ALBANY, N.Y., DEC. 27 -- A couple who sued Omni magazine because a photograph of their family was used to illustrate an article about coffee's effect on fertility had their case thrown out today by New York's highest court.

In a unanimous decision, the New York Court of Appeals rejected the couple's argument that a photo of them and their six children had "no real relationship" to the article.

Joseph and Ida Finger and their children were pictured beside an article titled "Caffeine and Fast Sperm" in Omni's June 1988 issue. The article discussed medical research indicating that in vitro fertilization rates may be enhanced by exposing sperm to high concentrations of caffeine.

"Want a big family?" the photograph's caption read. "Maybe your sperm needs a cup of java in the morning. Tests reveal that caffeine-spritzed sperm swim faster, which may increase the chances for in vitro fertilization."

Neither the caption nor the article mentioned the Fingers' names or indicated that the couple had used in vitro fertilization or caffeine for help in producing their family, according to the court.

The couple, who conceived their children naturally, had been photographed for an article in a Catholic publication, said their lawyer, Paul Gruner. They were unaware that their picture had been given by a photo service to Omni until a friend showed Ida Finger the magazine in a supermarket, he said.

"When it became known in a small community, the children were the subject of some ridicule," Gruner said.

The Fingers of Saugerties, a community of about 4,000 people in Upstate New York, argued that their civil rights were violated because their picture was used for an article that had nothing to do with them. State law prohibits the use of photographs without consent for purposes of advertising or trade.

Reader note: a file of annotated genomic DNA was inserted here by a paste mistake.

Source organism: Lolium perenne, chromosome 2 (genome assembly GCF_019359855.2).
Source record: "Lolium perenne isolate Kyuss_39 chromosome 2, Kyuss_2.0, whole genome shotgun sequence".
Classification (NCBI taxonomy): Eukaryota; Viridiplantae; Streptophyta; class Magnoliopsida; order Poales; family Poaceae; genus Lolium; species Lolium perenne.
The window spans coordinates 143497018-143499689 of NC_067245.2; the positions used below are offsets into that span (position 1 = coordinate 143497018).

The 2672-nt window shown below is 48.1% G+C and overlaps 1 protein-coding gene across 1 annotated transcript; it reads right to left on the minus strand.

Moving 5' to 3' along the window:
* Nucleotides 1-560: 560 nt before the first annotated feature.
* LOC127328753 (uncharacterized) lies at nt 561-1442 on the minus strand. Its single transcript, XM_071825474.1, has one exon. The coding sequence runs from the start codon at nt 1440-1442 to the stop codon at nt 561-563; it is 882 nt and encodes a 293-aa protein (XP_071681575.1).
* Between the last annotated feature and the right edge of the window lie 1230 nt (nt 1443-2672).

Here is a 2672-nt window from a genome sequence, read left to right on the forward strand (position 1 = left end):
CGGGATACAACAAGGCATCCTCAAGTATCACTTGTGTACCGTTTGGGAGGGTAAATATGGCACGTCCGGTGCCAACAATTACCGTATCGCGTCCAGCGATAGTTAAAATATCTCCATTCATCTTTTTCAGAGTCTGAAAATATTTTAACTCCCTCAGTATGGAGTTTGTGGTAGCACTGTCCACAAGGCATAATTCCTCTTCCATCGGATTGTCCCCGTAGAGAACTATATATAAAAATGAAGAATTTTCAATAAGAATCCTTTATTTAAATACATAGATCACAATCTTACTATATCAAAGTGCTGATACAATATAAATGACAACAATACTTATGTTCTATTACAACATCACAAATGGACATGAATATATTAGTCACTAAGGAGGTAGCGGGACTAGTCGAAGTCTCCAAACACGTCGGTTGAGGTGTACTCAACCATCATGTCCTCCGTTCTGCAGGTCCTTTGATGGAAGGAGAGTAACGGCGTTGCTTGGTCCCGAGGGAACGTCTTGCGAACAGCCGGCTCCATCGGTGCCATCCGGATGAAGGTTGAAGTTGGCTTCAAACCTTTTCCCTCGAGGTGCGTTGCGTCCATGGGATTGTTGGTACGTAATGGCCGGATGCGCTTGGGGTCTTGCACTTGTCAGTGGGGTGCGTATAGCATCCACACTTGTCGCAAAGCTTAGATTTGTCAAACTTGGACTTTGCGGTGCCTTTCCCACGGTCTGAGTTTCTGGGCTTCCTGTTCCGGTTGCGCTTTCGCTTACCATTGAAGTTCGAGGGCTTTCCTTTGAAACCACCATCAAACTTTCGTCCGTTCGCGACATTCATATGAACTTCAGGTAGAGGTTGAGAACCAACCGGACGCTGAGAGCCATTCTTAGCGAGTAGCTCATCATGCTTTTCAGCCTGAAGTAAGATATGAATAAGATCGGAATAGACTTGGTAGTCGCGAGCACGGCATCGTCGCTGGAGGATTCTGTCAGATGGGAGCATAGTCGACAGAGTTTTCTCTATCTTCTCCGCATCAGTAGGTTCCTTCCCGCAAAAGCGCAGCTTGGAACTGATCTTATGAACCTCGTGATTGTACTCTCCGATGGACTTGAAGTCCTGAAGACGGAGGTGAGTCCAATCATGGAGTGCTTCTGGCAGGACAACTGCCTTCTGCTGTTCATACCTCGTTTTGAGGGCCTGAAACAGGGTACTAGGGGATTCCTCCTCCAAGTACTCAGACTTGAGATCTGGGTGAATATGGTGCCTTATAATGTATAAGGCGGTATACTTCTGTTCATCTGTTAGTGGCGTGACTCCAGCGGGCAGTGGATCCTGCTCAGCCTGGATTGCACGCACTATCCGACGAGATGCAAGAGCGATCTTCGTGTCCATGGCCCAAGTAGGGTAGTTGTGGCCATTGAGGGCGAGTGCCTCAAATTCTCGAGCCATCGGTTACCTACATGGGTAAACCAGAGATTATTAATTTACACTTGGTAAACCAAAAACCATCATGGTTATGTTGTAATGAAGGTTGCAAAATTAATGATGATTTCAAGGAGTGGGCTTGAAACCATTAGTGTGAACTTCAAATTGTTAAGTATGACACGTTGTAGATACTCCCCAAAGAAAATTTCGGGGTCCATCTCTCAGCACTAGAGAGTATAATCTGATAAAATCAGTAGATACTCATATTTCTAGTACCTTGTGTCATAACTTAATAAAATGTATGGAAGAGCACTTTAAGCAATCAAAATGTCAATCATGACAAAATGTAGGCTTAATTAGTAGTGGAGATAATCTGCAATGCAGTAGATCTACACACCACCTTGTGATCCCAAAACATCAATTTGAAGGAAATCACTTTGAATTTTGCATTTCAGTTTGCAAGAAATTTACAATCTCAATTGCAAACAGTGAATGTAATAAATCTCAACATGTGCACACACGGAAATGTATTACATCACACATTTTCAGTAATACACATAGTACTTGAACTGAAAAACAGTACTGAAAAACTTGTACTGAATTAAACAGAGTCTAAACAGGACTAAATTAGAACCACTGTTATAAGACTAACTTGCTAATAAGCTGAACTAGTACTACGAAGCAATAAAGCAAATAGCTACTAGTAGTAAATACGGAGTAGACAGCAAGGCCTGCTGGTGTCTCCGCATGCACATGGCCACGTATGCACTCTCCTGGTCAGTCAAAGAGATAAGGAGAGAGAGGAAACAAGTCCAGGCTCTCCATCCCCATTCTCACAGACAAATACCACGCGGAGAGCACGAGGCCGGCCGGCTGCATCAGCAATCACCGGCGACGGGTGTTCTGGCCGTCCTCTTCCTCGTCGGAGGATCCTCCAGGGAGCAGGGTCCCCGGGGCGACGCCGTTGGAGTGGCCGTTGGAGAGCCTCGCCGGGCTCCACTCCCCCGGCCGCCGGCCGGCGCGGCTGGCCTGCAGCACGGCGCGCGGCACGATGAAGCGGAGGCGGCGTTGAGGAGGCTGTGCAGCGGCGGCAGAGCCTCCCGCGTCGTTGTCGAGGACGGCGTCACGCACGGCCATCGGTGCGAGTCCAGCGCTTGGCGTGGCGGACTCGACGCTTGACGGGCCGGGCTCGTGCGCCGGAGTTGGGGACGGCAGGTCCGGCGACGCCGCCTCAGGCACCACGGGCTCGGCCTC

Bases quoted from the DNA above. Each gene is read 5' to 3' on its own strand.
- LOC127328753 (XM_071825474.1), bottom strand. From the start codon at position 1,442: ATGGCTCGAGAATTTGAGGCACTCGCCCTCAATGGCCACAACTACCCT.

But Court of Appeals Judge Fritz Alexander, writing for the court's seven judges, noted that the courts have consistently refused to apply the civil rights law to news articles, limiting these interpretations to advertising.

"Questions of 'newsworthiness' are better left to reasonable editorial judgment and discretion," he wrote.

"Judicial intervention should occur only in those instances where there is 'no real relationship' between a photograph and an article or where the article is an 'advertisement in disguise.' "

The judge said there's clearly a "real relationship" between the fertility theme and a picture of six healthy, attractive children who all bear a striking resemblance to their parents.

Laura Handman, a lawyer for Omni, said any other decision by the top court in New York, home to much of the nation's magazine industry, would have greatly reduced editorial freedom.

But Gruner said the decision gives the press too much freedom to use pictures of people with articles that have nothing to do with them.